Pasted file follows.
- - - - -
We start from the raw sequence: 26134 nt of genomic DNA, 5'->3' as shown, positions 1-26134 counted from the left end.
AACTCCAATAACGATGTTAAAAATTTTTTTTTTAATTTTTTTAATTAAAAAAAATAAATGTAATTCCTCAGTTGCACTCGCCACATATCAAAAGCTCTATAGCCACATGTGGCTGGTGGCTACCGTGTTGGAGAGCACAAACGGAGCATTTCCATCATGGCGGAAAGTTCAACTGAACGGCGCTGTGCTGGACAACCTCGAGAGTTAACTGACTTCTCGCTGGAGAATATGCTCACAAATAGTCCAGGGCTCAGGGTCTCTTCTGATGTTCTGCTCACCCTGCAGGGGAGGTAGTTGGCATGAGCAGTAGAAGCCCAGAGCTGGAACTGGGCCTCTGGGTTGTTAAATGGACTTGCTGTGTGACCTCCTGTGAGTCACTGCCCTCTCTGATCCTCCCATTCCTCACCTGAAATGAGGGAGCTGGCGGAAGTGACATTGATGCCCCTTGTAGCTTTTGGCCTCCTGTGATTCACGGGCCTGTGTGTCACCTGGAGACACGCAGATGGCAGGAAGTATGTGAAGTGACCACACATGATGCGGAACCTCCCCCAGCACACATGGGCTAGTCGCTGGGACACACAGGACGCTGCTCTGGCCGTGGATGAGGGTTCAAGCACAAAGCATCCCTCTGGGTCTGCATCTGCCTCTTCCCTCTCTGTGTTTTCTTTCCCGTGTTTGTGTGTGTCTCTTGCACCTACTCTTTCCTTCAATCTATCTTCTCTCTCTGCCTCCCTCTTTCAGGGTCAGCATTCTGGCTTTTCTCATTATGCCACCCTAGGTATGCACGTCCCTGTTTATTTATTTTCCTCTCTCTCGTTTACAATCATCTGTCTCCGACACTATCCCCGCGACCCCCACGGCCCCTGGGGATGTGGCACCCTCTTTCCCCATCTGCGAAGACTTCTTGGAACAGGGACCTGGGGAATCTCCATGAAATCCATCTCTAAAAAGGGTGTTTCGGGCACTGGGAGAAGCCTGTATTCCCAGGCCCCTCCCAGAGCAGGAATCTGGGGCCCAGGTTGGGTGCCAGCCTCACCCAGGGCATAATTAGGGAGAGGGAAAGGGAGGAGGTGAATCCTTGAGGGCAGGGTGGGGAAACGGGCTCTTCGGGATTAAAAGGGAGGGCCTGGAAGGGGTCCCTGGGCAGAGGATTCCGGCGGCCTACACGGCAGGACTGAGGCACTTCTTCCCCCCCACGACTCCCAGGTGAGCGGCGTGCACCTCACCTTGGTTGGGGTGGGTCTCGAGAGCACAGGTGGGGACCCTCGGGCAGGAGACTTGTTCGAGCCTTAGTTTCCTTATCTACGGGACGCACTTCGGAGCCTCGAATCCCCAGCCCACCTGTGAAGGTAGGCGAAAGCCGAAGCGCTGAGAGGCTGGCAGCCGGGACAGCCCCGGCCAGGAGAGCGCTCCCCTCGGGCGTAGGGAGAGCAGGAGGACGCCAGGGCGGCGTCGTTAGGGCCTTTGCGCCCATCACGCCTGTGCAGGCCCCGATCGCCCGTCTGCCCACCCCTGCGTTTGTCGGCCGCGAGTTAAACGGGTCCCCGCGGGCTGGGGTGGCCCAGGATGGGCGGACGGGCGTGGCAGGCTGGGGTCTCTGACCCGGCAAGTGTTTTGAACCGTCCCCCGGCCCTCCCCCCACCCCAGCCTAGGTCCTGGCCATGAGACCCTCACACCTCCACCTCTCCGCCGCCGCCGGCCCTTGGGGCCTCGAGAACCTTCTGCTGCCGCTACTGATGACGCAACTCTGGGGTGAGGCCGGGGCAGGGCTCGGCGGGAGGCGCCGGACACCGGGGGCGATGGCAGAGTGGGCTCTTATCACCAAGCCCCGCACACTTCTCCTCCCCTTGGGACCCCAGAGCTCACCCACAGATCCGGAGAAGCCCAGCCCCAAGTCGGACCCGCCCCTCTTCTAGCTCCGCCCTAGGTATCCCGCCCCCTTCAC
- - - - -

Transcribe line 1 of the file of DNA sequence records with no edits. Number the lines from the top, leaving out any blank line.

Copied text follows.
We start from the raw sequence: 26134 nt of genomic DNA, 5'->3' as shown, positions 1-26134 counted from the left end.